Reduce Dementia Risk by Treating Hearing Loss

hearing loss and dementia

1 in 3 seniors has hearing loss

Hearing loss is the 3rd most common physical condition after arthritis and heart disease. At age 65, 1 out of 3 people has hearing loss.

Nobody can see hearing loss, so you might think your older adult’s odd behavior is caused by disinterest, confusion, or personality changes. But sometimes it’s hearing loss that’s being confused with signs of dementia.


80% of seniors don’t ask for hearing help

Only 20% of people who could benefit from hearing treatment actually seek help. Most put it off until they can’t communicate even in the best listening situations.

Can you believe that the average hearing aid user waits over 10 years after their initial diagnosis to get their first set of hearing aids?


Hearing loss is linked to serious conditions

Something as simple as a hearing aid could have a huge influence on healthy brain function. Multiple studies have found links between hearing loss, cognitive decline, and dementia.

Over 6 years, cognitive abilities (like memory and concentration) of people with hearing loss declined 30 – 40% faster than in people with normal hearing. Hearing loss is also linked to increased stress, depression, bad moods, and increased hospitalization and fall risks.

That means untreated hearing loss is a much bigger problem than having the TV on too loud or shouting during normal conversation.


Why hearing loss could cause dementia

There are 3 main theories for why hearing loss might increase the risk of cognitive decline and dementia.

1. Cognitive load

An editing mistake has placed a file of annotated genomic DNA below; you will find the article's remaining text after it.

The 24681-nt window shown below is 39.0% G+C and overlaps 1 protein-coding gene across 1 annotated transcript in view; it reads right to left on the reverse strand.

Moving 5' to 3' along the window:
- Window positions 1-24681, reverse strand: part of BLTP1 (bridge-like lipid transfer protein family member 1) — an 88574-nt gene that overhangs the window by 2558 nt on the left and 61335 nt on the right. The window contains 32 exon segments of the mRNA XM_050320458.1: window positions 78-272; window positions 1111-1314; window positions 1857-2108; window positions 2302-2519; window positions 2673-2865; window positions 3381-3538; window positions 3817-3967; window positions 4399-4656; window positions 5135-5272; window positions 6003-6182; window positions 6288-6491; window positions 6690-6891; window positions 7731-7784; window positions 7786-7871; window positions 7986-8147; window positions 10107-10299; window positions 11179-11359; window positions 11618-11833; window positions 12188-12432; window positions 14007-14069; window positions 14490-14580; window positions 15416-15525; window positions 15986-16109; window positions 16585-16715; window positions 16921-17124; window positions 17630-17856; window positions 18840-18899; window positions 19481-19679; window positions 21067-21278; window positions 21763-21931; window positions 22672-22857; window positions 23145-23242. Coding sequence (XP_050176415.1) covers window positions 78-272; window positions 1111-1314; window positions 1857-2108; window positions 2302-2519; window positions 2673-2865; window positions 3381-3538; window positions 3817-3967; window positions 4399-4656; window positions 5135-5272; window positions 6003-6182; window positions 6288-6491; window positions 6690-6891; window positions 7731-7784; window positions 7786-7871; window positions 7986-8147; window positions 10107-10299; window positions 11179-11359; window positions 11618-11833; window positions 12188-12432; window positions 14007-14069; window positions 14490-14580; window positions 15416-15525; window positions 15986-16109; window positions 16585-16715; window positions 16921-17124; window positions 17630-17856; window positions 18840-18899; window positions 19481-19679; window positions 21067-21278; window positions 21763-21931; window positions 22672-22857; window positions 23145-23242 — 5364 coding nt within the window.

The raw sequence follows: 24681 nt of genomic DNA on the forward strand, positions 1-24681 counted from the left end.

If the brain is constantly coping with sounds that are difficult to hear, it’s busy processing those sounds and can’t spend energy on things like memory and thinking.

2. Brain atrophy
Hearing impairment could contribute to faster rates of wasting away in parts of the brain that process sound. Those parts of the brain also help with memory and senses. They’ve also been shown to be involved in early stages of mild cognitive impairment and Alzheimer’s disease.

3. Social isolation
People who have a hard time hearing often withdraw from social activities because it’s so hard to communicate with other people. Many studies have found that decreased social engagement and loneliness are risk factors for cognitive decline.


Bottom line

Pay attention to your older adult’s hearing and have them see a doctor or audiologist if they show signs of hearing loss.

Getting proper treatment as soon as possible helps seniors reduce dementia risk, maintain good quality of life, and stay as independent as possible.


You might also like:
10 Common Signs of Hearing Loss in Seniors
Affordable Hearing Aid Alternatives for Seniors: Hearing Amplifiers
How to Get the Best Hearing Aids from the Audiologist


By DailyCaring Editorial Team
Sources: Hearing Loss Association of America, American Speech-Language-Hearing Association, Chicago Tribune
Image: Gulf Coast Audiology

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